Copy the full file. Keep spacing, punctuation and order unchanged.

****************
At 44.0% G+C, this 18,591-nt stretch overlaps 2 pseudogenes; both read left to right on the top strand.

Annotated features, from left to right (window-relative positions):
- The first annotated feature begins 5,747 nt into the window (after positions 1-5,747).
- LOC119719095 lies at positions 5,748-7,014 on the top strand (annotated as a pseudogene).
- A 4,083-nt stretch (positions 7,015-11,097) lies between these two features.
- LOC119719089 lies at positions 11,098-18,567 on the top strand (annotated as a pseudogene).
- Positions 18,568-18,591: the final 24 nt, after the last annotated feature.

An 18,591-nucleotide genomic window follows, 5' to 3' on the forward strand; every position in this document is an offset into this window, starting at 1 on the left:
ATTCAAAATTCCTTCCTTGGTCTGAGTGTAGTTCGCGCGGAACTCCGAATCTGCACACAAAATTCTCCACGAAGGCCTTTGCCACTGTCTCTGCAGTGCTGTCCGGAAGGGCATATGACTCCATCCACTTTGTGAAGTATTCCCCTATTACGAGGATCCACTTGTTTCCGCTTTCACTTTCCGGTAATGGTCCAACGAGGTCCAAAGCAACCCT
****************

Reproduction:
At 44.0% G+C, this 18,591-nt stretch overlaps 2 pseudogenes; both read left to right on the top strand.

Annotated features, from left to right (window-relative positions):
- The first annotated feature begins 5,747 nt into the window (after positions 1-5,747).
- LOC119719095 lies at positions 5,748-7,014 on the top strand (annotated as a pseudogene).
- A 4,083-nt stretch (positions 7,015-11,097) lies between these two features.
- LOC119719089 lies at positions 11,098-18,567 on the top strand (annotated as a pseudogene).
- Positions 18,568-18,591: the final 24 nt, after the last annotated feature.

An 18,591-nucleotide genomic window follows, 5' to 3' on the forward strand; every position in this document is an offset into this window, starting at 1 on the left:
ATTCAAAATTCCTTCCTTGGTCTGAGTGTAGTTCGCGCGGAACTCCGAATCTGCACACAAAATTCTCCACGAAGGCCTTTGCCACTGTCTCTGCAGTGCTGTCCGGAAGGGCATATGACTCCATCCACTTTGTGAAGTATTCCCCTATTACGAGGATCCACTTGTTTCCGCTTTCACTTTCCGGTAATGGTCCAACGAGGTCCAAAGCAACCCT